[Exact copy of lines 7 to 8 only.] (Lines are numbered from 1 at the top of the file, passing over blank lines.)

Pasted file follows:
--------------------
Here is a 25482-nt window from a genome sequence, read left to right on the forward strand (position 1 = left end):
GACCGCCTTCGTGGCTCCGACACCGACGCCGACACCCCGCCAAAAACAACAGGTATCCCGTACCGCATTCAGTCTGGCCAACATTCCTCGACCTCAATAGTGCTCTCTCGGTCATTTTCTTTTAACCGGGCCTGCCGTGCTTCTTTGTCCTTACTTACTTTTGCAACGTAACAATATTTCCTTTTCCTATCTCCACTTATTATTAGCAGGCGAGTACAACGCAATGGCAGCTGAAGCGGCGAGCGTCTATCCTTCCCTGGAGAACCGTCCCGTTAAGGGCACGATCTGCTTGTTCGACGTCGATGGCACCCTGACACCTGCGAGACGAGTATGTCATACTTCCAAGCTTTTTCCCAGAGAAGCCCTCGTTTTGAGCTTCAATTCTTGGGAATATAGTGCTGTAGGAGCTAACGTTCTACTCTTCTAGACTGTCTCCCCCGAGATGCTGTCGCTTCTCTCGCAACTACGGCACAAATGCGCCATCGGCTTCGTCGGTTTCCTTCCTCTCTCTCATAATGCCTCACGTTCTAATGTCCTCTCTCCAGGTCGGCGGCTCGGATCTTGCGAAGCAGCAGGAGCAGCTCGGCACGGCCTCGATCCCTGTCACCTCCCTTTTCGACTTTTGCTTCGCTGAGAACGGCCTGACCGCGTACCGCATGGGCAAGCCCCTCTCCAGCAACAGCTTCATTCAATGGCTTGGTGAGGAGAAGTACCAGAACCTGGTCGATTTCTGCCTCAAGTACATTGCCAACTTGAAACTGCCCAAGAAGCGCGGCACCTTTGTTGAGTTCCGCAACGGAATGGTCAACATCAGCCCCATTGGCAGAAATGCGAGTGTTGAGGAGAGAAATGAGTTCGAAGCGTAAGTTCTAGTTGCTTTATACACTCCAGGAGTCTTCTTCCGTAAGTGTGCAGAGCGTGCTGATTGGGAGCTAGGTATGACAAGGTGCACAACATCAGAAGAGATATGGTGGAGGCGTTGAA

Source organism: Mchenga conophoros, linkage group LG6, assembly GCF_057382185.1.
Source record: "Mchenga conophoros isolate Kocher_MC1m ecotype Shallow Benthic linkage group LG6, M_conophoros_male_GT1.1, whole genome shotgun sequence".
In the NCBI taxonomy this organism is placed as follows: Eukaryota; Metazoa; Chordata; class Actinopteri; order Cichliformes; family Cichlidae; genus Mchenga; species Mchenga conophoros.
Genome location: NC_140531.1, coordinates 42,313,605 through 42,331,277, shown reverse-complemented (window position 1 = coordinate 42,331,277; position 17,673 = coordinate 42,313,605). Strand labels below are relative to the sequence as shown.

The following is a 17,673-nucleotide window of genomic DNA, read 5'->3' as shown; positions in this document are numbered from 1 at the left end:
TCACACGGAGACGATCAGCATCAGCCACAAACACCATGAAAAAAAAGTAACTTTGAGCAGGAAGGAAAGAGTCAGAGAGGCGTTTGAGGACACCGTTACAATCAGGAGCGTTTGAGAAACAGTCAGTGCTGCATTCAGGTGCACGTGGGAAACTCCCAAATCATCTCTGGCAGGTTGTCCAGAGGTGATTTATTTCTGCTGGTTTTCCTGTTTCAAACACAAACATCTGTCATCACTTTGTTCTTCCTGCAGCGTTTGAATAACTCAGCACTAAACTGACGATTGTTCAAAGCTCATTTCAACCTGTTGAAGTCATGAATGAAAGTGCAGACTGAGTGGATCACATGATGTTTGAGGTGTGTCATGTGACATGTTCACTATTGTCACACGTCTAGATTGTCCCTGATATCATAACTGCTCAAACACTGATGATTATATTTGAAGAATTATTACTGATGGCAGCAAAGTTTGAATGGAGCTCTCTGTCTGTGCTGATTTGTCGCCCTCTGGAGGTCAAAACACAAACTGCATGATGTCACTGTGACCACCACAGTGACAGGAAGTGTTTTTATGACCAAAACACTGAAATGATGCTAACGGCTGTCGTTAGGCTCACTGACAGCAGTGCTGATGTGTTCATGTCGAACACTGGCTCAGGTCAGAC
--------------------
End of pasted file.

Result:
The following is a 17,673-nucleotide window of genomic DNA, read 5'->3' as shown; positions in this document are numbered from 1 at the left end:
TCACACGGAGACGATCAGCATCAGCCACAAACACCATGAAAAAAAAGTAACTTTGAGCAGGAAGGAAAGAGTCAGAGAGGCGTTTGAGGACACCGTTACAATCAGGAGCGTTTGAGAAACAGTCAGTGCTGCATTCAGGTGCACGTGGGAAACTCCCAAATCATCTCTGGCAGGTTGTCCAGAGGTGATTTATTTCTGCTGGTTTTCCTGTTTCAAACACAAACATCTGTCATCACTTTGTTCTTCCTGCAGCGTTTGAATAACTCAGCACTAAACTGACGATTGTTCAAAGCTCATTTCAACCTGTTGAAGTCATGAATGAAAGTGCAGACTGAGTGGATCACATGATGTTTGAGGTGTGTCATGTGACATGTTCACTATTGTCACACGTCTAGATTGTCCCTGATATCATAACTGCTCAAACACTGATGATTATATTTGAAGAATTATTACTGATGGCAGCAAAGTTTGAATGGAGCTCTCTGTCTGTGCTGATTTGTCGCCCTCTGGAGGTCAAAACACAAACTGCATGATGTCACTGTGACCACCACAGTGACAGGAAGTGTTTTTATGACCAAAACACTGAAATGATGCTAACGGCTGTCGTTAGGCTCACTGACAGCAGTGCTGATGTGTTCATGTCGAACACTGGCTCAGGTCAGAC